A slim novel written in verse, American Ace tells the story of Connor Bianchini learning that his grandmother once had a secret love, meaning that the man he always believed was his grandfather isn’t actually related to him at all. Connor and his father set out on a compelling journey to discover the truth about their past – and themselves. It’s not long before they realize that Connor’s true grandfather may have been a black man and a WWII hero, bringing questions of identity and belonging even more to the forefront than they were before.
I wasn’t fond of novels in verse as a child, but I have a feeling I would have liked this one. Nelson’s poems are rich but straightforward, and have the effect of pulling you through Connor’s story at a quick, satisfying pace – I probably finished American Ace in about forty-five minutes. I found this pacing is particularly successful for a mystery, as both the shorter lines of the poems and the desire for the truth propel the reader forward through the book. The verse format cuts out the extraneous fat from this story, anything that might bulk it up or slow it down, and we are left with a story that’s all the more vivid in return.
Though Nelson’s story touches on many complex themes, like race and prejudice, she doesn’t spend time expounding on Connor’s relationship with these issues and how they shift through the course of the narrative. Her approach is instead filled with nuance, the reader inferring so much from a word here, a line there – truly a poet’s art. By acknowledging contradictions, like Connor’s father’s tacit racism before he discovers the truth behind his lineage, but not explaining what conclusions the reader ought to draw about them, Nelson has created a story that encourages contemplation long after you’ve finished reading. It prompts reflective thought and discussion, a trait that is sure to lend itself well to classroom reading.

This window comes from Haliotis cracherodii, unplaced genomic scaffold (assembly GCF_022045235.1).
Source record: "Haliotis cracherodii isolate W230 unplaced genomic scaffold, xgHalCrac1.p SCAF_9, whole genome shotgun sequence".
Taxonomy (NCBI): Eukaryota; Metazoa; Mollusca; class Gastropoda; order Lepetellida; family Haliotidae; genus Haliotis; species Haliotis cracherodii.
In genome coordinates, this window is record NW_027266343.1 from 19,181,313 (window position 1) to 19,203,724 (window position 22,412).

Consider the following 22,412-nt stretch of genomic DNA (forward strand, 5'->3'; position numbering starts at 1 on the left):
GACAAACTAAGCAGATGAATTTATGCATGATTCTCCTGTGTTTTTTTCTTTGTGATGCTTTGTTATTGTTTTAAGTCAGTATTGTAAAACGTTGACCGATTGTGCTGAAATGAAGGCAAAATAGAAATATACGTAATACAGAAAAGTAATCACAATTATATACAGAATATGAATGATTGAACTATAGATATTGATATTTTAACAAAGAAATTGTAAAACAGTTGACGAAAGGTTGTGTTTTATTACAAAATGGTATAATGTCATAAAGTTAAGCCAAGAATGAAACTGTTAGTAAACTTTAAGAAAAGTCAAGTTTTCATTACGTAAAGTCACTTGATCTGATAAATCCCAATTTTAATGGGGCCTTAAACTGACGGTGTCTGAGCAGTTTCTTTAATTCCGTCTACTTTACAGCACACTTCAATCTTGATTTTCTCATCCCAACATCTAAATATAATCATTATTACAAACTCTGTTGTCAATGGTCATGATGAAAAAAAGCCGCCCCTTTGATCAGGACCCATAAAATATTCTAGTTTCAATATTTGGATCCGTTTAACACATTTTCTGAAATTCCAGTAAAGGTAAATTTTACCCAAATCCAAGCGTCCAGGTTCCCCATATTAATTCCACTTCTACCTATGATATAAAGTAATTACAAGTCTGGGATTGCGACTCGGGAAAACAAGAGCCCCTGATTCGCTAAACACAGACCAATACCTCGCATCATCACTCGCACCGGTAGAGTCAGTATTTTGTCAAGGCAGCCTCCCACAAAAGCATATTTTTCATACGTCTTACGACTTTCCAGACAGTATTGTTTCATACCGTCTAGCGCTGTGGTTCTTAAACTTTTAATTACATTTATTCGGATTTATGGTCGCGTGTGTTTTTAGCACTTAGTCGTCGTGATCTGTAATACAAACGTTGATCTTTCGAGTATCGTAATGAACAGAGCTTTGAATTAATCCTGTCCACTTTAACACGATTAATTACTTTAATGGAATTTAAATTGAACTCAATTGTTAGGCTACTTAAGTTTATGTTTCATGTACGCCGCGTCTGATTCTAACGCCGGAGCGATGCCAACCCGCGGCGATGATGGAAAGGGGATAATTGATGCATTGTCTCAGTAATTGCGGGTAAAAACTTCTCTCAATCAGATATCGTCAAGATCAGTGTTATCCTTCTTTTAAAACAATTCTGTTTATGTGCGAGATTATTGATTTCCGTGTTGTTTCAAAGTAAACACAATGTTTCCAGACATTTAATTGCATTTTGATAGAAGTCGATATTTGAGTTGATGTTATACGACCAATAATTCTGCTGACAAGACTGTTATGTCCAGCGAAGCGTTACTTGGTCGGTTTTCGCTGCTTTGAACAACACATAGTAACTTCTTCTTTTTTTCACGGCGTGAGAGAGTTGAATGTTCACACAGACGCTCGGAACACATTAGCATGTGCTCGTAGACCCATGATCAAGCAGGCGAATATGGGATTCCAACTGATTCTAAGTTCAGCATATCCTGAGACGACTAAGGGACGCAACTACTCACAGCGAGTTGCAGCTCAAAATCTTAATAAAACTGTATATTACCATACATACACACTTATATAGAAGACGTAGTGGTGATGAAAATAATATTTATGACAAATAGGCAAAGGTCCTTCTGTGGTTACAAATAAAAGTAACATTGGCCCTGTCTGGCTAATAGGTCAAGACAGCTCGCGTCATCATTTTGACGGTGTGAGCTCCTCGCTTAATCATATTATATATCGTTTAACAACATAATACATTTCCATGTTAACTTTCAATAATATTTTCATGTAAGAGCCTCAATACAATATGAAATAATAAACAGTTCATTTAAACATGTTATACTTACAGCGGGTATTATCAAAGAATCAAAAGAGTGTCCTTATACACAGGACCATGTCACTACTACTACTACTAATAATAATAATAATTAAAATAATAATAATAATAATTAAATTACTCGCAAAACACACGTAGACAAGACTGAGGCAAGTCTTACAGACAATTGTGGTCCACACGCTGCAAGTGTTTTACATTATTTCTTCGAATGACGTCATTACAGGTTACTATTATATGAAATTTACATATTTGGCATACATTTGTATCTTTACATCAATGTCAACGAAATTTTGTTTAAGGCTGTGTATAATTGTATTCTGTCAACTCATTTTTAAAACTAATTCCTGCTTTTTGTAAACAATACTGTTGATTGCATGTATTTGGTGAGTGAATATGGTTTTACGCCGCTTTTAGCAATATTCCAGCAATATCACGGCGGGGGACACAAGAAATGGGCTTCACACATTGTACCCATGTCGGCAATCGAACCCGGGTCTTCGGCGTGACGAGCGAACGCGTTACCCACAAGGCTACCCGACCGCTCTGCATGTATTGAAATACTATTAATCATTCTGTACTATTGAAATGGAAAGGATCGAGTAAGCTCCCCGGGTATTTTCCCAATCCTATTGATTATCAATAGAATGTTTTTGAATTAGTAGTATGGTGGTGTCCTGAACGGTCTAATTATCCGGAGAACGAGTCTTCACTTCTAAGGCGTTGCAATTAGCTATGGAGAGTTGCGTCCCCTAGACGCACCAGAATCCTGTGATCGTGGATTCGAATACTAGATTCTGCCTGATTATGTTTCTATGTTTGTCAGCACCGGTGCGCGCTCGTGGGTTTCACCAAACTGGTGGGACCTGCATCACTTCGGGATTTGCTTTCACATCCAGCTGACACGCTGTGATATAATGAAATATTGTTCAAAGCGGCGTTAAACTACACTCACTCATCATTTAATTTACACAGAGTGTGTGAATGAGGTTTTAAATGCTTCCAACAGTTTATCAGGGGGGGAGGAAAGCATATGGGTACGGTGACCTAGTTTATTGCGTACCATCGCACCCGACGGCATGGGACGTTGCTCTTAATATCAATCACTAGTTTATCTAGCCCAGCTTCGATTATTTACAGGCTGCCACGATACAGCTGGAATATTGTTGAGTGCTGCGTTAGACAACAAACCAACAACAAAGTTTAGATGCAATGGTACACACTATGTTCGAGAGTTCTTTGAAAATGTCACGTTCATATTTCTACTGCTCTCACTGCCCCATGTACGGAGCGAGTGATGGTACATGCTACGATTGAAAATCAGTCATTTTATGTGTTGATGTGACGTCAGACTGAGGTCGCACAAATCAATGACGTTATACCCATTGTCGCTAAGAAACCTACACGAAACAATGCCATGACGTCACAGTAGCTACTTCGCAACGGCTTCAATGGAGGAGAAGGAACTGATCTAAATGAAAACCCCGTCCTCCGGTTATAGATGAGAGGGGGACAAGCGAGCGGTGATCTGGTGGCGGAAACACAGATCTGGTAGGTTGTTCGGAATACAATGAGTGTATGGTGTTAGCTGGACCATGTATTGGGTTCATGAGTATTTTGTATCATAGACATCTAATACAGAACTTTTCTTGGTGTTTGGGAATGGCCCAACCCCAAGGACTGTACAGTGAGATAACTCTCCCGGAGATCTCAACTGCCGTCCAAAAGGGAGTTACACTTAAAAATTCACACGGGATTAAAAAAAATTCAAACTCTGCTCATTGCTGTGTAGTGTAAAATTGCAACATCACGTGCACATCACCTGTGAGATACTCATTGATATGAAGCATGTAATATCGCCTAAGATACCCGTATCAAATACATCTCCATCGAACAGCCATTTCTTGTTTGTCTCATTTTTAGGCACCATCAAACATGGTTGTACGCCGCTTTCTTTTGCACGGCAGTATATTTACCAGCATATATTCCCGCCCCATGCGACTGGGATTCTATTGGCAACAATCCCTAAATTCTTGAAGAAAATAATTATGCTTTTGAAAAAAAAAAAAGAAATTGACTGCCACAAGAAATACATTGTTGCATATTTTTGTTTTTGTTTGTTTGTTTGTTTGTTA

I also loved the way she handled the format of the book, which is separated into nine short sections. For sections 1-6, the format is fairly straightforward “Title: Poem” for each of the pieces contained therein. Starting with Part 7, however, the titles of the poems tell one story, while the poems themselves tell another. It took me a few minutes to realize this, but once I had, I couldn’t believe I’d missed it! Such a small touch that added so much depth to this little book. Definitely add this one to your reading list.
Finally, I appreciated the note from the author at the end of the book, explaining how an African-American woman came to write a book with a white, teenage boy protagonist. Nelson wanted to write a YA book about the heroic Tuskagee Airmen – an all-black group of WWII pilots – but her editor wanted her to write it from the perspective of someone who knew nothing about them. Nelson couldn’t imagine any African-American teenager being unfamiliar with the Tuskagee Airmen, and – with a little inspiration from other areas – Connor Bianchini came to life. Like with all other aspects of this book, Nelson’s note provides food for thought; personally – as valuable and thought-provoking as American Ace is – I am left longing for the books Nelson or other authors might have written if school curriculums gave these heroes the attention they deserve.
A copy of this book was provided by the publisher for review.